Donald Trump vs. American Democracy
I’m just stunned.
In a race that has been full of shocking moments, one at Wednesday’s presidential debate stands out as the most shocking: Donald Trump’s refusal to commit to accepting the outcome of the election.
And that’s saying something, because there were other shocking moments during the debate, like when Trump called Hillary Clinton a “nasty woman” or when he said he would deport “bad hombres” or suggested that late-term abortion included instances where doctors would “rip the baby out of the womb of the mother” and do so “as late as one or two or three or four days prior to birth.”
But nothing even came close to this exchange between the moderator, Chris Wallace, and Trump:
Wallace: Do you make the same commitment that you will absolutely — sir, that you will absolutely accept the result of this election?
Trump: I will look at it at the time. I’m not looking at anything now, I’ll look at it at the time.
Trump went on in his response to complain about the media, saying: “They’ve poisoned the minds of the voters.” Then he complained about outdated voter registration rosters, then he pivoted to his belief that Clinton shouldn’t have been allowed to run. To him, all these things contributed to the election being “rigged.”
Wallace came back with a short history lesson:
But, sir, there is a tradition in this country — in fact, one of the prides of this country — is the peaceful transition of power and that no matter how hard-fought a campaign is, that at the end of the campaign that the loser concedes to the winner. Not saying that you’re necessarily going to be the loser or the winner, but that the loser concedes to the winner and that the country comes together in part for the good of the country. Are you saying you’re not prepared now to commit to that principle?
What I’m saying is that I will tell you at the time. I’ll keep you in suspense. O.K.?
Clinton called the remark “horrifying,” and she was right. This is jaw-dropping, unprecedented and thoroughly irresponsible. This is an attack on our democracy itself.
And Trump has been peddling his “rigged” election theory for weeks, stating flatly this week that “Voter fraud is all too common, and then they criticize us for saying that.” Trump continued: “But take a look at Philadelphia, what’s been going on, take a look at Chicago, take a look at St. Louis. Take a look at some of these cities, where you see things happening that are horrendous.”
It should be noted that these are all heavily Democratic, majority-minority cities, and Republicans don’t fare well in places like that.
Indeed, as Philly.com reported last November, Mitt Romney didn’t get a single vote in 59 of Philadelphia’s 1,687 voting divisions. As the paper put it: “These are the kind of numbers that send Republicans into paroxysms of voter-fraud angst, but such results may not be so startling after all.” The paper pointed out that “Chicago and Atlanta each had precincts that registered no votes for Republican Senator John McCain in 2008.”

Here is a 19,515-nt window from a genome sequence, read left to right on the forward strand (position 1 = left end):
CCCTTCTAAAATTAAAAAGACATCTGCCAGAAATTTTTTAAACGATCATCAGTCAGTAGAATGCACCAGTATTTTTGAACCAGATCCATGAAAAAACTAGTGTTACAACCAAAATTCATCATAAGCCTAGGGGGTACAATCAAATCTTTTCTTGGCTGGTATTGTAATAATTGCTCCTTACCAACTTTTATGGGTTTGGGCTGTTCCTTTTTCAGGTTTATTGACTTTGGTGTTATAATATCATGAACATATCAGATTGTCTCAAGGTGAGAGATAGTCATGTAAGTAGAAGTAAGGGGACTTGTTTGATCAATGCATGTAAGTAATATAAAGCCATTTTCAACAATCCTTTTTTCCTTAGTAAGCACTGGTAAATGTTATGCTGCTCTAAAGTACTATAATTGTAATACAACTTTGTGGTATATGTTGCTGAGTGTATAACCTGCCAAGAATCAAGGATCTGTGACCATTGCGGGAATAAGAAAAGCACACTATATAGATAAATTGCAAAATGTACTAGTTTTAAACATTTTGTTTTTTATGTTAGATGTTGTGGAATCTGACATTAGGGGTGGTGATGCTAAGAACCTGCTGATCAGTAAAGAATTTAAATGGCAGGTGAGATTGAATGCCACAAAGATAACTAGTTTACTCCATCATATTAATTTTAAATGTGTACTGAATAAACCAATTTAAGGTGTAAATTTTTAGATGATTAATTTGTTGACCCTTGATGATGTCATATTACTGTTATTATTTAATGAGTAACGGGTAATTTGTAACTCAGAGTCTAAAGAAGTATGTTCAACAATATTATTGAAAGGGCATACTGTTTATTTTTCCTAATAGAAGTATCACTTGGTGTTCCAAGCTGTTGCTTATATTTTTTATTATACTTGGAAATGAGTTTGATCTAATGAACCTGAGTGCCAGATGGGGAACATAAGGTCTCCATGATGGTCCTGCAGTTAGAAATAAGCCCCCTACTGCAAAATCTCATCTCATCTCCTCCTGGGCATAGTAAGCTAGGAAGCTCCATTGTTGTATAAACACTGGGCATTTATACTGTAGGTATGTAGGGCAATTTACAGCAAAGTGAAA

事实上，就像Philly.com去年11月报道的，在费城1687个选区中的59个里，米特·罗姆尼(Mitt Romney)连一张选票也没有拿到。就像这份报纸所写的：“正是这类数字让民主党陷入选民欺诈的担忧，但这样的结果可能并没有那么让人意外。”这份报纸指出，“2008年，芝加哥和亚特兰大都有选区出现过没人投票给共和党参议员约翰·麦凯恩(John McCain)的情况。”
As for the inclusion of St. Louis, it’s not clear to me that Trump isn’t confusing St. Louis with St. Lucie County, Fla., which was included in a viral email about voter fraud after the 2012 election. That email included this line: “In St. Lucie County, Fla., there were 175,574 registered eligible voters, but 247,713 votes were cast.”
But FactCheck.org looked into that claim and found it to be “bogus,” writing:
It’s simply not true that there were tens of thousands more votes cast than voters available in St. Lucie County. Whoever first started this falsehood misread a St. Lucie election board document showing that 249,095 “cards” were cast, and registered voters totaled 175,554. But the supervisor of elections website explains that a “card” is one page, and the full “ballot” contained two pages. Total cards are not double the number of voters, as not every voter cast both pages (or “cards”).
But Trump, of birther fame, is not the kind of man who shies away from conspiracy theories; he embraces them.
He needs a reason that he’s losing other than the fact that he is arguably the least qualified, most ridiculous candidate to ever run for president as a major party nominee. He needs a reason other than the fact that he is being done in by his own words and actions. He needs a reason so that his self-inflated self-image as a relentless winner is not undone should he lose this election by embarrassing margins.
But to take that need for a diversion and distraction and turn it toward questioning the integrity of the electoral process itself and leaving open the possibility of not conceding should he lose is beyond the pale.
When Donald Trump gave that answer, he proved beyond the shadow of a doubt that he is completely unqualified to be president.